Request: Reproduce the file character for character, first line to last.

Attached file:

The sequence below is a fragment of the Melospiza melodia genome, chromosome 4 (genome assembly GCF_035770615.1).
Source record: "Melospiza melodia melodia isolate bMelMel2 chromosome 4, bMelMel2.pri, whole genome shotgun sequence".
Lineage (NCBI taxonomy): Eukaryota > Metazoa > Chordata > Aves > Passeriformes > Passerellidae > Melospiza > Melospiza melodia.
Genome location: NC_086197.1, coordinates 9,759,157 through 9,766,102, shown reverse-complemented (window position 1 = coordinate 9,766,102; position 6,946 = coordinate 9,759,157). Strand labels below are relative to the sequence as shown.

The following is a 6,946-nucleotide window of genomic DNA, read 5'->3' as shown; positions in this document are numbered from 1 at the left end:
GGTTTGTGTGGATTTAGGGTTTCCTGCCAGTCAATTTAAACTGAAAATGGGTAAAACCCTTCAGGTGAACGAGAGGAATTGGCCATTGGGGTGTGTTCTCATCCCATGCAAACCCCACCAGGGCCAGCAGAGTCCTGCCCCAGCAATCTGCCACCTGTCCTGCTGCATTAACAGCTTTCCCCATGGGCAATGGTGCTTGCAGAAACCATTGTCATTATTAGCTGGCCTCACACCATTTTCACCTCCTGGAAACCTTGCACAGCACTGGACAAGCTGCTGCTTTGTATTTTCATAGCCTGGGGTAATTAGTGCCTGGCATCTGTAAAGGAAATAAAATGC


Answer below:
The sequence below is a fragment of the Melospiza melodia genome, chromosome 4 (genome assembly GCF_035770615.1).
Source record: "Melospiza melodia melodia isolate bMelMel2 chromosome 4, bMelMel2.pri, whole genome shotgun sequence".
Lineage (NCBI taxonomy): Eukaryota > Metazoa > Chordata > Aves > Passeriformes > Passerellidae > Melospiza > Melospiza melodia.
Genome location: NC_086197.1, coordinates 9,759,157 through 9,766,102, shown reverse-complemented (window position 1 = coordinate 9,766,102; position 6,946 = coordinate 9,759,157). Strand labels below are relative to the sequence as shown.

The following is a 6,946-nucleotide window of genomic DNA, read 5'->3' as shown; positions in this document are numbered from 1 at the left end:
GGTTTGTGTGGATTTAGGGTTTCCTGCCAGTCAATTTAAACTGAAAATGGGTAAAACCCTTCAGGTGAACGAGAGGAATTGGCCATTGGGGTGTGTTCTCATCCCATGCAAACCCCACCAGGGCCAGCAGAGTCCTGCCCCAGCAATCTGCCACCTGTCCTGCTGCATTAACAGCTTTCCCCATGGGCAATGGTGCTTGCAGAAACCATTGTCATTATTAGCTGGCCTCACACCATTTTCACCTCCTGGAAACCTTGCACAGCACTGGACAAGCTGCTGCTTTGTATTTTCATAGCCTGGGGTAATTAGTGCCTGGCATCTGTAAAGGAAATAAAATGC